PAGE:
Red-light cameras end, but tickets remain on record


While red-light cameras at 32 Los Angeles intersections have been taken down and the program is now defunct, those drivers who received citations before July 31, 2011, are still responsible for paying the fines.

Photos of drivers who never paid their tickets have been stored on a database, but as of Saturday, the Los Angeles Police Department will no longer have a contract with the vendor of the cameras or access to the data. Officers won't be able to contest tickets in court, but the citations will remain in the court system.

"Those records are maintained in court and if they get another citation or come in contact with the court, they will then have to adjudicate and resolve the matter at that time," said L.A. City Councilman Dennis Zine.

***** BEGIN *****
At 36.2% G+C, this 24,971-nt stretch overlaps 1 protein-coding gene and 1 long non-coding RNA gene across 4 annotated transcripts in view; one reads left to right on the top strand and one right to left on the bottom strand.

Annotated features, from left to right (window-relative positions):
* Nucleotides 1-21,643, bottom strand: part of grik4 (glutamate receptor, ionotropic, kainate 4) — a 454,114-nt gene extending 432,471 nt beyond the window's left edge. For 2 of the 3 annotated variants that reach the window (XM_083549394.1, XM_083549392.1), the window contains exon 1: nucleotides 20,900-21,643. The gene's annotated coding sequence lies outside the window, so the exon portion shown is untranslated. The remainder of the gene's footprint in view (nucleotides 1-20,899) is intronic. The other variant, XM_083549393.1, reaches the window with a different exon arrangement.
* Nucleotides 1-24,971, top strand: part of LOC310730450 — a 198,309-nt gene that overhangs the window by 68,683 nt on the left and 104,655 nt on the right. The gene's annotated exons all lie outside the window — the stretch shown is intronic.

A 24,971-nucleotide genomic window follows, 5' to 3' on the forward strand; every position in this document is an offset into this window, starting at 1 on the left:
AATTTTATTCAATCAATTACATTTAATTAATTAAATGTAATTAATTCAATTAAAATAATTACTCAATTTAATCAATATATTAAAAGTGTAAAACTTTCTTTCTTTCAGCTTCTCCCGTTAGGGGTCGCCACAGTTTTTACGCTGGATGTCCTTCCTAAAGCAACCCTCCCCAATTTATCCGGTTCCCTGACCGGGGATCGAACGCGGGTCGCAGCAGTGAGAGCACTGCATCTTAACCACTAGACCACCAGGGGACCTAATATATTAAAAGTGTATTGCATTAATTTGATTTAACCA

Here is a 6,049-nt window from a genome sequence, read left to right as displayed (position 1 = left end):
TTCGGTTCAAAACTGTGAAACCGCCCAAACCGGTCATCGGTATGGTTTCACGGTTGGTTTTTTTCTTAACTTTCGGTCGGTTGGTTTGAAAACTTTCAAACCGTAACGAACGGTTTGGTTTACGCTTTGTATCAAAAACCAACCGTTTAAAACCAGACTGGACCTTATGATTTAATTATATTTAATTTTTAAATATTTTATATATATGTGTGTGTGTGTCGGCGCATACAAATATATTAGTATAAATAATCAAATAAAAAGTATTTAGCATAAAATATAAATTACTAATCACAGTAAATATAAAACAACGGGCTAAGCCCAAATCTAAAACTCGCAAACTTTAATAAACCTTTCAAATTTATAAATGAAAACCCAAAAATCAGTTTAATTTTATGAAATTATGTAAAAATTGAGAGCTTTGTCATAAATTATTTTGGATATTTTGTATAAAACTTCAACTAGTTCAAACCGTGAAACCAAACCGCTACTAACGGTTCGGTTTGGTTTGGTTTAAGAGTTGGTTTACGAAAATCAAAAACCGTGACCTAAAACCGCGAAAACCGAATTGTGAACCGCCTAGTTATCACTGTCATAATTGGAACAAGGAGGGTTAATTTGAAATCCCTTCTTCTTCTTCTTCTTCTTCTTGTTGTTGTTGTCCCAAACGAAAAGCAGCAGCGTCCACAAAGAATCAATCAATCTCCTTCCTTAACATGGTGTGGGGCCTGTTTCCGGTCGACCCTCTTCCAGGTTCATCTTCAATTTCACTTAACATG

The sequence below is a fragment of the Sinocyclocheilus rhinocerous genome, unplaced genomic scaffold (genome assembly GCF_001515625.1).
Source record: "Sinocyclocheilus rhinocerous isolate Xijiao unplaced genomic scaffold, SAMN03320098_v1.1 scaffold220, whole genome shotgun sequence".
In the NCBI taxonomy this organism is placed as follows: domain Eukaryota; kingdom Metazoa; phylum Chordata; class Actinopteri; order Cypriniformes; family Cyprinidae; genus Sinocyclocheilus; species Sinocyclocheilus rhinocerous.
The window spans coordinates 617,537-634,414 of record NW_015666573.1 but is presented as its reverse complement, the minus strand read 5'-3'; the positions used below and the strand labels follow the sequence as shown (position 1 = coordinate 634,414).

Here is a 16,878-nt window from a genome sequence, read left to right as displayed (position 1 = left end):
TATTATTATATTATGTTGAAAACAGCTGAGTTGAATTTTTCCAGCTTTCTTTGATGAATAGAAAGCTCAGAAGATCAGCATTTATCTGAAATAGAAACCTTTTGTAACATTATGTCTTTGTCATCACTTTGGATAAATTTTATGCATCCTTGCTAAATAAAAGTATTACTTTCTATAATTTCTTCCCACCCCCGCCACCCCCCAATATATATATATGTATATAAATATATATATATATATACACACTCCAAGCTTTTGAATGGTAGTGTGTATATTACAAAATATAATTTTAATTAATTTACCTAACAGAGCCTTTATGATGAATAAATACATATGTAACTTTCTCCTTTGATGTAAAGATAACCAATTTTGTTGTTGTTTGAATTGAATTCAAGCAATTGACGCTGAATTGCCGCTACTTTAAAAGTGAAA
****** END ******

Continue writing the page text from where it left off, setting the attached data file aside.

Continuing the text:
Zine was in favor of ending the red-light program because the city spent more to operate the cameras than it received in fines. An audit showed roughly 90 percent of the citations issued were for drivers who turned right on a red light.

"The bottom line is we have officers who cite. They see a violation, they issue a citation, whether the officer is on a motorcycle or a car, we're back to conventional enforcement," Zine said. "So for all intents and purposes in the city of Los Angeles, that program is dead."

Red-light cameras will still be present along Metro rail lines. Those cameras will be operated by Metro and are intended to catch drivers making illegal turns in front of buses or trains.

If you have not paid a red-light-camera citation, you can still renew your driver's license and vehicle registration.

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